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In August of 2018, Claimant Carmer sustained an injury to her right shoulder while working for Nordstrom, Inc. The employer accepted liability for the right shoulder injury. Carmer underwent a right shoulder surgery and reached maximum medical improvement (MMI) on May 8, 2019 at which time she was released without restriction. Subsequently, her right shoulder condition worsened and she reportedly used her left upper extremity more due to “favoring” of her right. At this time she was no longer working due to unrelated mental conditions.
Carmer reported her worsening symptoms to her previous employer and requested medical care. The employer sent Carmer for an independent medical examination (IME) with Dr. Milani. He found her left shoulder pain to have an unknown etiology, but likely from an underlying degenerative change or rheumatologic disorder. She subsequently underwent a second IME with Dr. Segal. He diagnosed the Claimant with left shoulder arthropathy “caused in part by overuse and compensation due to the right shoulder injury.” He recommended further evaluation and treatment of both shoulders.
Nordstrom denied that Carmer sustained a compensable injury to the left shoulder, contending any symptoms were related to underlying arthritis or joint problems. In the arbitration decision, the Deputy found Dr. Segal’s causation opinion more persuasive than Dr. Milani’s. As such, it was found that the claimant sustained both a right shoulder injury and a sequela to the left shoulder. This presented a novel issue: What statute governs compensation for a bilateral shoulder injury?
The employer asserted the injury was to be compensated under the schedule and therefore functional disability analysis; the claimant argued the injuries should be compensated industrially under the “catch all” provision. This was a matter of statutory interpretation. The legislature has set compensation for the “loss of a shoulder” and for the loss of multiple arms, hands, feet, legs, or eyes. See Iowa Code §§ 85.34 (2)(n), (t) (2017). However, it neglected to specifically address compensation for the loss of both shoulders. Therefore, the Deputy concluded that the bilateral shoulder injury had to be compensated industrially under 85.34 (2)(v) because it was a case other than those described in subsections a through t.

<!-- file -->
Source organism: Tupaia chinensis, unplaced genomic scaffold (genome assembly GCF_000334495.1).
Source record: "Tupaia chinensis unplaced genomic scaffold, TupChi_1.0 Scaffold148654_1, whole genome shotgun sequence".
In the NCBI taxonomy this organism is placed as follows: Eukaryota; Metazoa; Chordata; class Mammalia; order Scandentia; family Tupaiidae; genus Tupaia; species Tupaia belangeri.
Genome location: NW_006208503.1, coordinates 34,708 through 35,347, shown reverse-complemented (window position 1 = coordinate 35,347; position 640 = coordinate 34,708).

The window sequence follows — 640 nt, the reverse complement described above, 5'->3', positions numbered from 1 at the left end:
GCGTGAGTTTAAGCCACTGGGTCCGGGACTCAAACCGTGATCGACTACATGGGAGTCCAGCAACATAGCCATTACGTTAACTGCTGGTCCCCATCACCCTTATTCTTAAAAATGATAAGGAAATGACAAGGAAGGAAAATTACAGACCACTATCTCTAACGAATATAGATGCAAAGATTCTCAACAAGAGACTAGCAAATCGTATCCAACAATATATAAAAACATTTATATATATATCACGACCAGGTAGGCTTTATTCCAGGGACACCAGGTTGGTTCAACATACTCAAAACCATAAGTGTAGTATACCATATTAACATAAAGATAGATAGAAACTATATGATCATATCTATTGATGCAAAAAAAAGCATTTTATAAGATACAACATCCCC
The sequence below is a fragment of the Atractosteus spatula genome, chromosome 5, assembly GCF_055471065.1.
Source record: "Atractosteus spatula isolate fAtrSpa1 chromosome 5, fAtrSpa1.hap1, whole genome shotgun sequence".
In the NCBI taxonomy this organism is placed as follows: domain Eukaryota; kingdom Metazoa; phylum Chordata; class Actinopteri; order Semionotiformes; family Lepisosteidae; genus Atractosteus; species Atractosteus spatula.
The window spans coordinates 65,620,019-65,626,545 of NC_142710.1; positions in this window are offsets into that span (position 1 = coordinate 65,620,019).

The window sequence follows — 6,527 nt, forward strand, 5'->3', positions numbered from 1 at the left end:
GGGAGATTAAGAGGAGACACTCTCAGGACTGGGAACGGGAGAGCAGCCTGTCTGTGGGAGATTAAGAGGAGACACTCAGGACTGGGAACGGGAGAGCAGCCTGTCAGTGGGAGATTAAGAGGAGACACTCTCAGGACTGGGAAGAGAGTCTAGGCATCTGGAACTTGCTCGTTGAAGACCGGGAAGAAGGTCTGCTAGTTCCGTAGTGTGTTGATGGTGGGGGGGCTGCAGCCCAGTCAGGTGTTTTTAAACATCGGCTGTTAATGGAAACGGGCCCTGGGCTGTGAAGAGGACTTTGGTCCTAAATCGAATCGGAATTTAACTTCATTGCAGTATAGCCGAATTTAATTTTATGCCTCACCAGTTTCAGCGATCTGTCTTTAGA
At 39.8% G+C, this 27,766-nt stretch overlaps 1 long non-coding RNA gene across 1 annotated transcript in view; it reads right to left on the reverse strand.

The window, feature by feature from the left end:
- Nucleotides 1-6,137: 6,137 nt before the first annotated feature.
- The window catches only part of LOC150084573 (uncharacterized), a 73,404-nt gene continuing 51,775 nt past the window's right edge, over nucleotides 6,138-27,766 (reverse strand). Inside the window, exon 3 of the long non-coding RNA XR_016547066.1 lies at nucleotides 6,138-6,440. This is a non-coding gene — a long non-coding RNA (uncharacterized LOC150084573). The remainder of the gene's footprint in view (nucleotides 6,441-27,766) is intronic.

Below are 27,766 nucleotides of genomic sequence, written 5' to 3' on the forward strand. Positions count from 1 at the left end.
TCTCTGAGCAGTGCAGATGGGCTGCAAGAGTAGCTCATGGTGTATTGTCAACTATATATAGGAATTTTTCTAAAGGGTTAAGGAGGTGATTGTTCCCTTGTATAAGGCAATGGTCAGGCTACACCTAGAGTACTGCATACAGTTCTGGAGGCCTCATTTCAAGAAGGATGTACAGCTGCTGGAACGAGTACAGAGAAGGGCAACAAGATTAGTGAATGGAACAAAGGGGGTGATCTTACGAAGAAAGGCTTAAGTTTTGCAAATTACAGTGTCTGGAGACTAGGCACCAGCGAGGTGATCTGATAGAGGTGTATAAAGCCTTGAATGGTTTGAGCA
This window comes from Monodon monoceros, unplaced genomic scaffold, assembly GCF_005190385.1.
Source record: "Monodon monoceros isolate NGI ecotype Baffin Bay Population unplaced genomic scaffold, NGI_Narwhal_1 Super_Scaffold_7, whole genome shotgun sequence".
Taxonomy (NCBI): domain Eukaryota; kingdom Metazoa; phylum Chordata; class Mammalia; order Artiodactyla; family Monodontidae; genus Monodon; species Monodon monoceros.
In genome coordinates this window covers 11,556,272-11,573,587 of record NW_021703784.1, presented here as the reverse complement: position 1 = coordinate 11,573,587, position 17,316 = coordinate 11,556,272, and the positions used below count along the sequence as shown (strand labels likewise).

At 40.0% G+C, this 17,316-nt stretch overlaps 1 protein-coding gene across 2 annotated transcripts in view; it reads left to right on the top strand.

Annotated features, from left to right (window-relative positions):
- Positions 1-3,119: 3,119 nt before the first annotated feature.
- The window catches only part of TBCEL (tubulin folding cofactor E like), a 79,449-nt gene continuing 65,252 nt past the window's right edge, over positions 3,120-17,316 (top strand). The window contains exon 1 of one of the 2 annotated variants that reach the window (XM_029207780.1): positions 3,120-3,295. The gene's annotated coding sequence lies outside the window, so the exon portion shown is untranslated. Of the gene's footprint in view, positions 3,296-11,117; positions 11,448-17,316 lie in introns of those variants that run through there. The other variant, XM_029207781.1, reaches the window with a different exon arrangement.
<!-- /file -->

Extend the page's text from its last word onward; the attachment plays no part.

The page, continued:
A similar issue was addressed in Anderson v. Bridgestone Americas Inc. The Claimant was found to have a right arm injury and a right shoulder injury. The issue again was what subsection of 85.34, and therefore what disability analysis, dictates compensation. The Deputy considered several possibilities:
The Deputy found that the first three sections only apply in cases where the employee sustains a loss of the specific scheduled body part or parts described. Since the claimant had suffered a loss of both the right arm and the right shoulder—a combination of injuries not detailed in the statute—the compensation then lands in the “catch all” provision calling for industrial disability analysis.
Absent statutory amendment, an injury to both shoulders, a shoulder and another body part, or two body parts not specifically defined together will likely result in industrial disability analysis rather than functional.
Peddicord Wharton will continue to monitor case law on this issue.
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